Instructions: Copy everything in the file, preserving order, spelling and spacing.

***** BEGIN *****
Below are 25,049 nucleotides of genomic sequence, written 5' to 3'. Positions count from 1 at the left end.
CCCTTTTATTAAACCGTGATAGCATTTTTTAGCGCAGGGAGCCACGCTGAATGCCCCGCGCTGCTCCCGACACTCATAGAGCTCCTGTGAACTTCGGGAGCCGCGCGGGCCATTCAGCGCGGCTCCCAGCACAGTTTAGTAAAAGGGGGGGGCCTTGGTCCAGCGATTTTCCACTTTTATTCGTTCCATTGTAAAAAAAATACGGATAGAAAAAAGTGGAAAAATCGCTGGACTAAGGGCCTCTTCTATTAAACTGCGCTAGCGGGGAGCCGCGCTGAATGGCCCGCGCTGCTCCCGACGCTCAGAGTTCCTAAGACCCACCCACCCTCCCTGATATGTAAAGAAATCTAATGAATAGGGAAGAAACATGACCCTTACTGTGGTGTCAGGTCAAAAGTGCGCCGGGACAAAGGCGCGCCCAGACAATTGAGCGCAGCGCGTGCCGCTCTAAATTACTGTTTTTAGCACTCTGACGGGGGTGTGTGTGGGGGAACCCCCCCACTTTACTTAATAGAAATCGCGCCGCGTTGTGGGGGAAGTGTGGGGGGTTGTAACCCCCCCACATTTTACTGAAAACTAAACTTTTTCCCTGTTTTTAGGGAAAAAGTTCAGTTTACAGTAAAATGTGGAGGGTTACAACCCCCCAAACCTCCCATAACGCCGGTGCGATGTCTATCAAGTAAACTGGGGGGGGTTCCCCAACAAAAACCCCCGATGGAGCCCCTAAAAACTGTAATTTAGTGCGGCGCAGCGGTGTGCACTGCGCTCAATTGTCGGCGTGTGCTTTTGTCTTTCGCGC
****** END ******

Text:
Below are 25,049 nucleotides of genomic sequence, written 5' to 3'. Positions count from 1 at the left end.
CCCTTTTATTAAACCGTGATAGCATTTTTTAGCGCAGGGAGCCACGCTGAATGCCCCGCGCTGCTCCCGACACTCATAGAGCTCCTGTGAACTTCGGGAGCCGCGCGGGCCATTCAGCGCGGCTCCCAGCACAGTTTAGTAAAAGGGGGGGGCCTTGGTCCAGCGATTTTCCACTTTTATTCGTTCCATTGTAAAAAAAATACGGATAGAAAAAAGTGGAAAAATCGCTGGACTAAGGGCCTCTTCTATTAAACTGCGCTAGCGGGGAGCCGCGCTGAATGGCCCGCGCTGCTCCCGACGCTCAGAGTTCCTAAGACCCACCCACCCTCCCTGATATGTAAAGAAATCTAATGAATAGGGAAGAAACATGACCCTTACTGTGGTGTCAGGTCAAAAGTGCGCCGGGACAAAGGCGCGCCCAGACAATTGAGCGCAGCGCGTGCCGCTCTAAATTACTGTTTTTAGCACTCTGACGGGGGTGTGTGTGGGGGAACCCCCCCACTTTACTTAATAGAAATCGCGCCGCGTTGTGGGGGAAGTGTGGGGGGTTGTAACCCCCCCACATTTTACTGAAAACTAAACTTTTTCCCTGTTTTTAGGGAAAAAGTTCAGTTTACAGTAAAATGTGGAGGGTTACAACCCCCCAAACCTCCCATAACGCCGGTGCGATGTCTATCAAGTAAACTGGGGGGGGTTCCCCAACAAAAACCCCCGATGGAGCCCCTAAAAACTGTAATTTAGTGCGGCGCAGCGGTGTGCACTGCGCTCAATTGTCGGCGTGTGCTTTTGTCTTTCGCGC